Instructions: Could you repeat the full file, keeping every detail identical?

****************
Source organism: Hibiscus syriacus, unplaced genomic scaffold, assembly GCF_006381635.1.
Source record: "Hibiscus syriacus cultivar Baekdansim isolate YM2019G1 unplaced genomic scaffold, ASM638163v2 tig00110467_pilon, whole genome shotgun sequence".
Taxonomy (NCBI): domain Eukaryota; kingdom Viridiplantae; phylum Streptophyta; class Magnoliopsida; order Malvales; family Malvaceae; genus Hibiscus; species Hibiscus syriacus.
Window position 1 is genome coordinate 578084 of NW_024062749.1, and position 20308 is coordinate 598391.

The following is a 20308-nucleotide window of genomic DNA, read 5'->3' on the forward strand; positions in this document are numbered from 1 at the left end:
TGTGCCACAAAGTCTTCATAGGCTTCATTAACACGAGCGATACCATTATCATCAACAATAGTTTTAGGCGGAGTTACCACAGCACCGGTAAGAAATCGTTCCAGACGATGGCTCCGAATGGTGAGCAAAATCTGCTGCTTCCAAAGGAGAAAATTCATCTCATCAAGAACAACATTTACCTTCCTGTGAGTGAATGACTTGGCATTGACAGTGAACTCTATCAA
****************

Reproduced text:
Source organism: Hibiscus syriacus, unplaced genomic scaffold, assembly GCF_006381635.1.
Source record: "Hibiscus syriacus cultivar Baekdansim isolate YM2019G1 unplaced genomic scaffold, ASM638163v2 tig00110467_pilon, whole genome shotgun sequence".
Taxonomy (NCBI): domain Eukaryota; kingdom Viridiplantae; phylum Streptophyta; class Magnoliopsida; order Malvales; family Malvaceae; genus Hibiscus; species Hibiscus syriacus.
Window position 1 is genome coordinate 578084 of NW_024062749.1, and position 20308 is coordinate 598391.

The following is a 20308-nucleotide window of genomic DNA, read 5'->3' on the forward strand; positions in this document are numbered from 1 at the left end:
TGTGCCACAAAGTCTTCATAGGCTTCATTAACACGAGCGATACCATTATCATCAACAATAGTTTTAGGCGGAGTTACCACAGCACCGGTAAGAAATCGTTCCAGACGATGGCTCCGAATGGTGAGCAAAATCTGCTGCTTCCAAAGGAGAAAATTCATCTCATCAAGAACAACATTTACCTTCCTGTGAGTGAATGACTTGGCATTGACAGTGAACTCTATCAA